As your parents get older, you’re likely to become more involved in their care. However, one of the biggest questions you’ll have to face is whether or not to have your senior parents move in with you. This greatly impacts your lifestyle, as well as theirs. You want to make sure you choose correctly. If you’re considering whether to have your senior parents live with you, answer these questions.
Do They Need Assistance?
The elderly population is growing. It’s predicted that the population of adults over 85 will double by 2036 and triple by 2049. With such a big population, elderly people have a wide range of needs. Some live a very independent lifestyle, taking care of themselves in every way. Others may need some assistance, but are overall capable. Still others may need a lot of medical and domestic care.
Consider your senior parent’s needs. If they are mostly independent and want to stay in their home, that might be best for them. Meanwhile, if they need a lot of medical attention, your home might not be the best place for them. Think about your parent’s needs and which environment would serve them best.
Is Your Home Equipped for a Senior?
An important factor to consider is how your home is equipped. It might not be accessible for a parent who has trouble walking. If you have multiple floors, you may need an elevator. Elevators in the U.S. travel 7.2 trillion feet or 1.36 billion miles each year. However, they aren’t common in homes. If you and your home aren’t able to properly care for your parents, you might not be the best choice.
If your parent has dementia and is at risk of escaping the home, you’ll need to take that into account as well. You may need to make home upgrades like adding a security system or a fence. Rehab Financial Group says that a fence can increase your home’s value significantly, with increases ranging from $1,500 to $5,000 depending on the material. Metal and stone have the highest ROI at 70%, while other materials are around 50%. However, it may cost you a lot of money upfront to make a change like this, so it’s important to ask yourself if you can afford it.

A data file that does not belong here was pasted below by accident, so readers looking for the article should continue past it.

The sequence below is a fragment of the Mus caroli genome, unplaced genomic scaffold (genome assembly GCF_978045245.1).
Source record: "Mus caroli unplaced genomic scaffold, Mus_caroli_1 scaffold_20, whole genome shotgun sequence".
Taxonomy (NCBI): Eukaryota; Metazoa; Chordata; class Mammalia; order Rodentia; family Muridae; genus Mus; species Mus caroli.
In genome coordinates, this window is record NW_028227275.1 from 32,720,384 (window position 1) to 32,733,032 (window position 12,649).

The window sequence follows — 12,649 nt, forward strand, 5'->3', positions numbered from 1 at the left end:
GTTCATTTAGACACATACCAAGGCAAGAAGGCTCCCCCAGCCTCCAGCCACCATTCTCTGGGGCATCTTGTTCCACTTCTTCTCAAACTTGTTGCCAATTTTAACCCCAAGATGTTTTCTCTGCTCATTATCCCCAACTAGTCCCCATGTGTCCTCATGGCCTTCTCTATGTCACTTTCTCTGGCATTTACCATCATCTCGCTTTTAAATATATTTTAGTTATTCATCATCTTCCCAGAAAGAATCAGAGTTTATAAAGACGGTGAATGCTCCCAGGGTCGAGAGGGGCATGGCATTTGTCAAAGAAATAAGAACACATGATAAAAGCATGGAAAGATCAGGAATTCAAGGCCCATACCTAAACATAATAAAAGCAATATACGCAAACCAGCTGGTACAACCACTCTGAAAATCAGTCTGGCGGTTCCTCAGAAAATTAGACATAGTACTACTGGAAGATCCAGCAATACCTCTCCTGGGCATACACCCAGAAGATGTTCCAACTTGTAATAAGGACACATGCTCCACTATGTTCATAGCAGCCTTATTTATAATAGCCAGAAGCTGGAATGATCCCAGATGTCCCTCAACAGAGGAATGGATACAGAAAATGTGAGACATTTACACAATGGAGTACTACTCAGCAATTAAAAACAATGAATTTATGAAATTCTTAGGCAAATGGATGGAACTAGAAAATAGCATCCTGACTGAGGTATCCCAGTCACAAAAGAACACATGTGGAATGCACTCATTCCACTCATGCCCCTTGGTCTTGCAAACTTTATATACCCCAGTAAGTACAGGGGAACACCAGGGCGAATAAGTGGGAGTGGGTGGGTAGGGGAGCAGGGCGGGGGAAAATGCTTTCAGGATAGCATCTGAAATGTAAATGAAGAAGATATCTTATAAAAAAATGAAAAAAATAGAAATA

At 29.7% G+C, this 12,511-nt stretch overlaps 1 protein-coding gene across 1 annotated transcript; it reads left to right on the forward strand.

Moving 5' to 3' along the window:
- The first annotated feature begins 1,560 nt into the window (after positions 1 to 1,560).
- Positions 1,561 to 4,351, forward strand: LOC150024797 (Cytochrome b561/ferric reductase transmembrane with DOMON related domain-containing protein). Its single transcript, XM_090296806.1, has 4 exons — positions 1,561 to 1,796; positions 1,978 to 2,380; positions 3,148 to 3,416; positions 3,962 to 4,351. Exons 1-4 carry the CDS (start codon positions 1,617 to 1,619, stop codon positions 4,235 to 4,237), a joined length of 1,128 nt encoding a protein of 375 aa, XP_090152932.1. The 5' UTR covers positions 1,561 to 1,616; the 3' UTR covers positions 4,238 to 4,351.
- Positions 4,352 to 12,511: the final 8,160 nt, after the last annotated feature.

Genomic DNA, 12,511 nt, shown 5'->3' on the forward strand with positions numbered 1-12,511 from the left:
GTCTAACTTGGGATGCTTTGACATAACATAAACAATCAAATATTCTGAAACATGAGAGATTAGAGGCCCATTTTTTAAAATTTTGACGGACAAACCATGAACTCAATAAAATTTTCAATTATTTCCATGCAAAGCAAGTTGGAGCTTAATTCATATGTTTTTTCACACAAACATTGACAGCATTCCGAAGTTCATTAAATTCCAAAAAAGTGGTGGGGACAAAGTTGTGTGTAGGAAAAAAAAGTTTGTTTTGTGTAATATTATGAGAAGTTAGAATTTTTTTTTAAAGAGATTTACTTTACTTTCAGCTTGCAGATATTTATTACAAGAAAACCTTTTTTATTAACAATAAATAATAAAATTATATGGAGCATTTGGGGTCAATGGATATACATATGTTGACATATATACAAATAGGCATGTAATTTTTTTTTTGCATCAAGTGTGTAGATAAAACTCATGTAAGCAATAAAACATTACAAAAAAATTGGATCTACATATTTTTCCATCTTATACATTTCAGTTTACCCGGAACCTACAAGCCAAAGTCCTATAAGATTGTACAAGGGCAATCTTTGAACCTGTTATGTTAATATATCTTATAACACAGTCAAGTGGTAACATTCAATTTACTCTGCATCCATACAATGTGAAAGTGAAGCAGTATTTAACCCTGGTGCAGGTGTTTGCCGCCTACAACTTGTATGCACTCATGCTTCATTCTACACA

Can You Cohabitate?
If you’re moving a senior parent into your home, you’re taking on the responsibility of caring for them. Are you able to do this? You need to consider your own physical and mental health as well. If you’re not able to take care of yourself, then you aren’t capable of caring for another person.
An important question to ask is how well you and your parents get along. If you’re constantly fighting with each other, your home is going to become a deeply unpleasant place to be. Your home needs to be a secure place for you and your family. While this includes any senior parent living with you, you need to honestly consider this possibility before inviting them to move in.
Have You Considered Residential Care?
If your parents can’t live on their own anymore, you should consider all of your options. This includes residential care. Your parents can still have an active lifestyle in these communities. However, they’ll also receive the care and security that they need. Talk to your senior parent, as well as their care team. Between all of you, you should weigh the pros and cons of all your options. This will help you make the best choice.
Having a senior parent move into your house is a major decision that you have to make. Before you extend the invitation, make sure that you think carefully about all of these questions. That way, you know that this is the best option for both of you.